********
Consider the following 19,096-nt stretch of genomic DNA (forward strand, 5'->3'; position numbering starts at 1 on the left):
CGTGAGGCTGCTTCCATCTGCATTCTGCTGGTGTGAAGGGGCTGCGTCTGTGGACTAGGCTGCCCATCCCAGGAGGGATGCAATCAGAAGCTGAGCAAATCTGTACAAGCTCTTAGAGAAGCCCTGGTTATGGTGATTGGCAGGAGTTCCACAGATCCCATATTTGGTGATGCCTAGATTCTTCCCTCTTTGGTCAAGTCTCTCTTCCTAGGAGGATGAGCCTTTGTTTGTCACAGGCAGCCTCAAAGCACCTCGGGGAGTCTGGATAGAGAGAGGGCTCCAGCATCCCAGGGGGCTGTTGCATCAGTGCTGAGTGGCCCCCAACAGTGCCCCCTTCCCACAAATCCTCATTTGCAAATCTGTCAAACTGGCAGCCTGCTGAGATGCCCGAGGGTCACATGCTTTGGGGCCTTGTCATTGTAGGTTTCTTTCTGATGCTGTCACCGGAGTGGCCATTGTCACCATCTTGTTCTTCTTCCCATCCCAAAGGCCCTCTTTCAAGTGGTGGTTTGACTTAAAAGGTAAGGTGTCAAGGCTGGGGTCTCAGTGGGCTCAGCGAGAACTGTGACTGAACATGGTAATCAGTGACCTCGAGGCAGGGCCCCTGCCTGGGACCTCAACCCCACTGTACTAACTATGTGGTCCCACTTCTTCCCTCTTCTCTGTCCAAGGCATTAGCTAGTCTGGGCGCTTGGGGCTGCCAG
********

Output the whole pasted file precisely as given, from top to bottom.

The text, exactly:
Consider the following 19,096-nt stretch of genomic DNA (forward strand, 5'->3'; position numbering starts at 1 on the left):
CGTGAGGCTGCTTCCATCTGCATTCTGCTGGTGTGAAGGGGCTGCGTCTGTGGACTAGGCTGCCCATCCCAGGAGGGATGCAATCAGAAGCTGAGCAAATCTGTACAAGCTCTTAGAGAAGCCCTGGTTATGGTGATTGGCAGGAGTTCCACAGATCCCATATTTGGTGATGCCTAGATTCTTCCCTCTTTGGTCAAGTCTCTCTTCCTAGGAGGATGAGCCTTTGTTTGTCACAGGCAGCCTCAAAGCACCTCGGGGAGTCTGGATAGAGAGAGGGCTCCAGCATCCCAGGGGGCTGTTGCATCAGTGCTGAGTGGCCCCCAACAGTGCCCCCTTCCCACAAATCCTCATTTGCAAATCTGTCAAACTGGCAGCCTGCTGAGATGCCCGAGGGTCACATGCTTTGGGGCCTTGTCATTGTAGGTTTCTTTCTGATGCTGTCACCGGAGTGGCCATTGTCACCATCTTGTTCTTCTTCCCATCCCAAAGGCCCTCTTTCAAGTGGTGGTTTGACTTAAAAGGTAAGGTGTCAAGGCTGGGGTCTCAGTGGGCTCAGCGAGAACTGTGACTGAACATGGTAATCAGTGACCTCGAGGCAGGGCCCCTGCCTGGGACCTCAACCCCACTGTACTAACTATGTGGTCCCACTTCTTCCCTCTTCTCTGTCCAAGGCATTAGCTAGTCTGGGCGCTTGGGGCTGCCAG